A wooden dresser houses a collection of jolly, striped Clarice Cliff and Susie Cooper pottery. Mandy fetches a soft rabbit toy that she has just finished making."My daughter Harriet has just announced that she is expecting, so I shall be making lots of baby things from now on. I always include at least one baby project in my books, but I think the next one should be all about babies. I made this as an experiment. You see the mummy bunny has an apron with four little baby bunnies in the pocket – it's like me and my children. I have three daughters, one who is a fashion designer and works for Emma Cook in London, one who is a catering manager at the Royal Albert Hall, and one who is a trained and successful dancer, but who has just taken herself off to Peru to do surfing! Then there's my lovely Harvey, who's the only one still at home. I love that nurturing role as a mother. I used to be an SRN nurse, and I really enjoyed looking after people, but I remember one of my reports said '…Mandy's effervescent personality is sometimes too much for ill patients…' Ouch!" she laughs. Effervescent certainly is a good word for Mandy, and in the context of her home and the fact that she teaches people a skill that is more rarely undertaken now, it only seems a valuable asset.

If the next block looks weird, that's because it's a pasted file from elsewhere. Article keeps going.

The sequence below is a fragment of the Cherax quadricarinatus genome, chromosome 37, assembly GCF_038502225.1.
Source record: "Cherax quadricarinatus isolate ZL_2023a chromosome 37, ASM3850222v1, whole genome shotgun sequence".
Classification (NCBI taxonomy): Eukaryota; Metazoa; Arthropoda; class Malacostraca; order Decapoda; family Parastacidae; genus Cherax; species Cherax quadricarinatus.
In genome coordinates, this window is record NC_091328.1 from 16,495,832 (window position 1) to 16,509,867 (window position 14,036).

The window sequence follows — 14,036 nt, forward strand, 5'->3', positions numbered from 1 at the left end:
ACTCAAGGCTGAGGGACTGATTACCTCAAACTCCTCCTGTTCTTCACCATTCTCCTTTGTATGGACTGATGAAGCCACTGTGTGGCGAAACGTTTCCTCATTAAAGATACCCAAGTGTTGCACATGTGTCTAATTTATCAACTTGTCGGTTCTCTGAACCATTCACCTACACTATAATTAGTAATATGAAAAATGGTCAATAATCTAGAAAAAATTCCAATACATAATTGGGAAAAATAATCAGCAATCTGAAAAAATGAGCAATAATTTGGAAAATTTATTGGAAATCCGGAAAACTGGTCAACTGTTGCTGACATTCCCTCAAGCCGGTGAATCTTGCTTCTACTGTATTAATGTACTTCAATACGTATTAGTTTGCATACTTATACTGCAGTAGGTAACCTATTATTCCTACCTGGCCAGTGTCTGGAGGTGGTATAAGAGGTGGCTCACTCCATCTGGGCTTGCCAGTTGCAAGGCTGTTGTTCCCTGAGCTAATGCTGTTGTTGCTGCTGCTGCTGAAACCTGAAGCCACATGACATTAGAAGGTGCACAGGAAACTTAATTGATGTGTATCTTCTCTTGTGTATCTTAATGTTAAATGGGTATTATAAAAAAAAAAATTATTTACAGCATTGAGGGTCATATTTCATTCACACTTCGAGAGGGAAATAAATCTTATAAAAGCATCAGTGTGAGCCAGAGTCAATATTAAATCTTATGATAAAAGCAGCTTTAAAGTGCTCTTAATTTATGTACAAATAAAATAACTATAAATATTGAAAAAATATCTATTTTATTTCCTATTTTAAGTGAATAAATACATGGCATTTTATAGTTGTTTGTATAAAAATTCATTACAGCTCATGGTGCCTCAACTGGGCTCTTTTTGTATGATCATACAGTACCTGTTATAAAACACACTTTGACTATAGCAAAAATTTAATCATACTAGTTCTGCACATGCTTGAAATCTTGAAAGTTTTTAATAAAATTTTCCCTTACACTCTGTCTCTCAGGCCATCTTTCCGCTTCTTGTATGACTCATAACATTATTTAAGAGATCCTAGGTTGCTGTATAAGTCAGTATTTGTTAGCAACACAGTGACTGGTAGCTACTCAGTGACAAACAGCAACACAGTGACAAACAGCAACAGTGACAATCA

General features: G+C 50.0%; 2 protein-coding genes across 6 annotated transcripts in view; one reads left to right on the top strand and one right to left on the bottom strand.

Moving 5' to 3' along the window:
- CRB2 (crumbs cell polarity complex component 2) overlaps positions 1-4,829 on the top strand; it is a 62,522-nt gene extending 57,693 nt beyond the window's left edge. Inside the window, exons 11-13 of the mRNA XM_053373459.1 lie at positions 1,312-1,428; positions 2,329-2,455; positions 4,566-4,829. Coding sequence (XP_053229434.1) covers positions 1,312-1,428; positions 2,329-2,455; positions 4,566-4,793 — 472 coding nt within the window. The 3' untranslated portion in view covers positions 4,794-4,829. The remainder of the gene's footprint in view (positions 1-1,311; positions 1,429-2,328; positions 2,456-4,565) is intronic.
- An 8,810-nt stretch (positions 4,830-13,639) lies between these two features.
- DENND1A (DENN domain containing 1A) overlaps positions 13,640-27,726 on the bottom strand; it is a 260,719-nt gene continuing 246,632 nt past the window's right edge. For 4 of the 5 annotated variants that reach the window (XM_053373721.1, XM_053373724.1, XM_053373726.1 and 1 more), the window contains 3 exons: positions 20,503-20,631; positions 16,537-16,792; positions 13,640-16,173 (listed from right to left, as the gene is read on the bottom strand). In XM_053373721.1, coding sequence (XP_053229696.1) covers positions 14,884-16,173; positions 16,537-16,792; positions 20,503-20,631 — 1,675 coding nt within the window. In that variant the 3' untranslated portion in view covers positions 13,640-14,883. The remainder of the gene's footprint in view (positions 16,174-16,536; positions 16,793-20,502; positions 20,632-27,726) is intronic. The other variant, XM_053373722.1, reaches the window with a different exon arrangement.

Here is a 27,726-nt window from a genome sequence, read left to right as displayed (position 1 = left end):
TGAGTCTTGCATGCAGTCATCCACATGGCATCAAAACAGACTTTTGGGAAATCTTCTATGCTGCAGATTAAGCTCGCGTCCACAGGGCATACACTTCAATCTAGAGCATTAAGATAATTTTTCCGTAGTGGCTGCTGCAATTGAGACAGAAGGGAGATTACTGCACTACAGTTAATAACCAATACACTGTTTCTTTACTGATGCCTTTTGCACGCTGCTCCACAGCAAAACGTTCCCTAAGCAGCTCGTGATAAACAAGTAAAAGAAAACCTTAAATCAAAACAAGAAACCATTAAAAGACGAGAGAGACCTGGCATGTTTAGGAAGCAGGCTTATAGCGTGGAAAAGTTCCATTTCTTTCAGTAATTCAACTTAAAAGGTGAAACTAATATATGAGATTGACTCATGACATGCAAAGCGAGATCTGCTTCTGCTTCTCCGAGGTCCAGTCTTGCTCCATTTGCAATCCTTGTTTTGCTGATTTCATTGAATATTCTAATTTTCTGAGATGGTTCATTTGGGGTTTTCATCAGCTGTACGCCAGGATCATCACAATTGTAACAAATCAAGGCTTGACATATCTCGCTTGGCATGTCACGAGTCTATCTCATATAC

Back through the hall, Mandy shows us into the study where she keeps her computer for working on her books and website, dandeliondesigns. Painted in two shades of muted grey, the room has a serene feel, with armchairs covered with vintage linen and Mandy's embroidered cushions and blankets. A painted armoire stands in one corner, next to a framed Mersey Beat poster featuring a very fresh-faced Paul McCartney."Phil's a Beatles freak, so this armoire is full of his music." Above the fireplace is an oval mirror, recently purchased at a car boot sale and the mantelpiece holds a small collection of Fulham pottery Constance Spry vases. Mandy points to another bargain hanging above our heads."I bought the chandelier for five pounds at the same car boot sale and I attached these glass buttons that I strung together to make pendants. I like to personalise things."

In the hallway, there is a quilt that Mandy created to mark the Millennium in 2000."I made it from things that tell the story of my family. I used my wedding ring case, bits of the children's clothes, pearl buttons, all sorts of things." At the front of the house is what Mandy calls their 'winter room'. Painted in Farrow & Ball's Plaster Pink, it is furnished with paisley sofas with stripped pine shelving and a wood-burning stove."We only really use this in the colder months, because during the spring and summer I spend as much time as possible outside." Up the stairs, covered with a smart red and cream Roger Oates' runner, we pass a series of black and white photographs of the children taken by Marie Stone. On the landing, there are more quilts hanging on the walls and over the banister.